The only type in common with both companies and all the mixtures was fenugreek.
That discovery sent EU investigators in pursuit of fenugreek seeds back down the European food chain, in a rapid-fire search that deployed personnel from eight countries’ food agencies as well as the ECDC, World Health Organization and the Food and Agriculture Organization of the United Nations. They drafted a detailed 4-page questionnaire that fed data into Excel spreadsheets and a relational database. They crunched (and crunched and crunched) the numbers, and this is what emerged:
All of the seeds came from a single shipment that left a port in Egypt almost 2 years earlier, on Nov. 24, 2009.
Interesting to note that following the E. coli outbreak in Europe, it all started with desktop tools (Excel) being used to collect data for the government investigation. Quoting directly from the European Food Safety Authority report (PDF) itself they used combination of tools:
Data on single parts of the food supply chain were gathered using spreadsheets (MS Excel) for each company. A relational database (HSQLDB version 2.2.4) was used to manage the data/information from the tracing. Additional processing was done using the statistical package SAS version 9.2.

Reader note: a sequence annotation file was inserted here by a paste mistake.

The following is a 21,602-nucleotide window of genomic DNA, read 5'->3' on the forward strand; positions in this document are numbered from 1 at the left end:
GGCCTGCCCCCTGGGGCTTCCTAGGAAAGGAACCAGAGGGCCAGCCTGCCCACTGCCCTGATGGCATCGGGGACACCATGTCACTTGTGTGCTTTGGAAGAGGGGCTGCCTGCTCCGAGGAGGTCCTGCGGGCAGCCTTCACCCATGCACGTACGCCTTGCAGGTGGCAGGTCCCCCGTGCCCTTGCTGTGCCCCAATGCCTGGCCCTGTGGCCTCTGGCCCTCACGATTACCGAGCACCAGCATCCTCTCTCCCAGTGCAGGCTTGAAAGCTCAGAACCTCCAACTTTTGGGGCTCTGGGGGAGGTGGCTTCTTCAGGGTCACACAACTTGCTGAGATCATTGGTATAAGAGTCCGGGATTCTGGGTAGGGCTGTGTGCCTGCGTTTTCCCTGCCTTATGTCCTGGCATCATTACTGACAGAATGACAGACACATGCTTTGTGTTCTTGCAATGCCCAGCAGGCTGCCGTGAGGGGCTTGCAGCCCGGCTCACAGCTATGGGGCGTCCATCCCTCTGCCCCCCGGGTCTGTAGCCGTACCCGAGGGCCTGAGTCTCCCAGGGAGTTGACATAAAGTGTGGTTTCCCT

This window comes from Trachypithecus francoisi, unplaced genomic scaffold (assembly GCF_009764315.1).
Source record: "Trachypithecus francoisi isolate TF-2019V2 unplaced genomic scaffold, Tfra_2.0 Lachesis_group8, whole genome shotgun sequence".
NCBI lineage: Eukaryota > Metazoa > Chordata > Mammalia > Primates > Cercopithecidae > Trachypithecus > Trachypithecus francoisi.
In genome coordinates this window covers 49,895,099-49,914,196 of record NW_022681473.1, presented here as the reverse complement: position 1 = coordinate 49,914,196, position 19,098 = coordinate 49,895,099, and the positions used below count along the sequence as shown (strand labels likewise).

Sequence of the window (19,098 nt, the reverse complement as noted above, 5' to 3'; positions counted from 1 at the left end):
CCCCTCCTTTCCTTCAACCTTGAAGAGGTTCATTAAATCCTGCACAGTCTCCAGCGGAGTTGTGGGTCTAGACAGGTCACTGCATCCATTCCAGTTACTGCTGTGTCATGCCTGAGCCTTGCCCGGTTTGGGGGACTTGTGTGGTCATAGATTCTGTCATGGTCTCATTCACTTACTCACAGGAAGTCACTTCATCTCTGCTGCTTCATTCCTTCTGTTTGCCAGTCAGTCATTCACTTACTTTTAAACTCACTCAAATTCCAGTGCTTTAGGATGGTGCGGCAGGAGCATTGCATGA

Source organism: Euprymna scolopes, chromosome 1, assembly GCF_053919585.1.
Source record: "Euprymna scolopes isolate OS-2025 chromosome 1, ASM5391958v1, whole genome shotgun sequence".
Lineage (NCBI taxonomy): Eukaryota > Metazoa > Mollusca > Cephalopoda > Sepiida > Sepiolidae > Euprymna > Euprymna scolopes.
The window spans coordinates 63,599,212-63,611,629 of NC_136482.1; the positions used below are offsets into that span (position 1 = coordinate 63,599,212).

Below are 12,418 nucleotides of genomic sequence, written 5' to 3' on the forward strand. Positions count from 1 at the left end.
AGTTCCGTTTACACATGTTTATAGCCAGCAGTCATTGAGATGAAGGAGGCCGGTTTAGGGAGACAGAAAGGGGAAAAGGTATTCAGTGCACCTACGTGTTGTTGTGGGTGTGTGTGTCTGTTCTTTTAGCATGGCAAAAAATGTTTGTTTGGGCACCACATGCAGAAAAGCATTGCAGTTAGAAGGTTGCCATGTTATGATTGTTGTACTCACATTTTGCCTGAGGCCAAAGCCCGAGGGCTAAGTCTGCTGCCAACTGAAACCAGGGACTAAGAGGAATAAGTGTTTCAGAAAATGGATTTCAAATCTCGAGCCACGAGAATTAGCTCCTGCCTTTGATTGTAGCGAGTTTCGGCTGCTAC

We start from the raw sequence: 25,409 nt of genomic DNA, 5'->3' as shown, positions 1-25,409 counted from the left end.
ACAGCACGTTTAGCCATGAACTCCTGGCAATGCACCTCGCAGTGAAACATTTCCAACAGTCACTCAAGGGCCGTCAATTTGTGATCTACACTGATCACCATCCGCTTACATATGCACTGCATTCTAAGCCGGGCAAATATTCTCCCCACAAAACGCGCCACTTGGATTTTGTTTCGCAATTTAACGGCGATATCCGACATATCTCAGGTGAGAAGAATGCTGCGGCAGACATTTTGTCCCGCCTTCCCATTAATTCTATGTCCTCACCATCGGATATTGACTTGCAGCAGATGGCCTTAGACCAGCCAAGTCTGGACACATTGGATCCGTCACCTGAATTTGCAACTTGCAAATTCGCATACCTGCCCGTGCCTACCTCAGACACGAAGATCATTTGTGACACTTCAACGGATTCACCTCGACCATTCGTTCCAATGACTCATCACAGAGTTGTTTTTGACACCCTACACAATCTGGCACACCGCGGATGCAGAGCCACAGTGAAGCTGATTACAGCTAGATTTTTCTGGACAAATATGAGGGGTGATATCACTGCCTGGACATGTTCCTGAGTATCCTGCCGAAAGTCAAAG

Of course, you do wonder if the investigation could have happened even more quickly or even that the issue could have been pre-empted if Government 2.0 principles (open data, crowdsourcing) and technologies (Web 2.0) had been applied?
Despite this level of traceability, authorities are still concerned that this outbreak is actually not finished, because they couldn’t trace every seed or batch that might be infected. Maybe there is still a necessary role for crowdsourcing in this instance that a traditional approach just can’t scale to resolve?